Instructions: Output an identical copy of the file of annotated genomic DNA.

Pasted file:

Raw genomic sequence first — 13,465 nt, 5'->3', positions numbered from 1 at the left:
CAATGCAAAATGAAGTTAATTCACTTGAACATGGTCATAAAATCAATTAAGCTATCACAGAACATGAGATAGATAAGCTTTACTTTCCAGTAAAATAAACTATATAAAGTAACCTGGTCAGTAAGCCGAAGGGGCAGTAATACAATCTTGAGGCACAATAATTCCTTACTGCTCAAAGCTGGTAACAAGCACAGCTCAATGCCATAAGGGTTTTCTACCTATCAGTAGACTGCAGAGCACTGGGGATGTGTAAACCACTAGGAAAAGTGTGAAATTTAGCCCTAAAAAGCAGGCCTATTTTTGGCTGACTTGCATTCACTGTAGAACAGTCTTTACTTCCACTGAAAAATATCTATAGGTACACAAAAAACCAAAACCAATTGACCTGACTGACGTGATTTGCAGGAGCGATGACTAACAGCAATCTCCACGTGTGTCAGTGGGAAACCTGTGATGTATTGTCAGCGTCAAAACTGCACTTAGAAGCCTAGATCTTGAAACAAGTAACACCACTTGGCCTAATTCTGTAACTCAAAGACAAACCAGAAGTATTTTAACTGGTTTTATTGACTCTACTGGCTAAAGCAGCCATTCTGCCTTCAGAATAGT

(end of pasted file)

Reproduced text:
Raw genomic sequence first — 13,465 nt, 5'->3', positions numbered from 1 at the left:
CAATGCAAAATGAAGTTAATTCACTTGAACATGGTCATAAAATCAATTAAGCTATCACAGAACATGAGATAGATAAGCTTTACTTTCCAGTAAAATAAACTATATAAAGTAACCTGGTCAGTAAGCCGAAGGGGCAGTAATACAATCTTGAGGCACAATAATTCCTTACTGCTCAAAGCTGGTAACAAGCACAGCTCAATGCCATAAGGGTTTTCTACCTATCAGTAGACTGCAGAGCACTGGGGATGTGTAAACCACTAGGAAAAGTGTGAAATTTAGCCCTAAAAAGCAGGCCTATTTTTGGCTGACTTGCATTCACTGTAGAACAGTCTTTACTTCCACTGAAAAATATCTATAGGTACACAAAAAACCAAAACCAATTGACCTGACTGACGTGATTTGCAGGAGCGATGACTAACAGCAATCTCCACGTGTGTCAGTGGGAAACCTGTGATGTATTGTCAGCGTCAAAACTGCACTTAGAAGCCTAGATCTTGAAACAAGTAACACCACTTGGCCTAATTCTGTAACTCAAAGACAAACCAGAAGTATTTTAACTGGTTTTATTGACTCTACTGGCTAAAGCAGCCATTCTGCCTTCAGAATAGT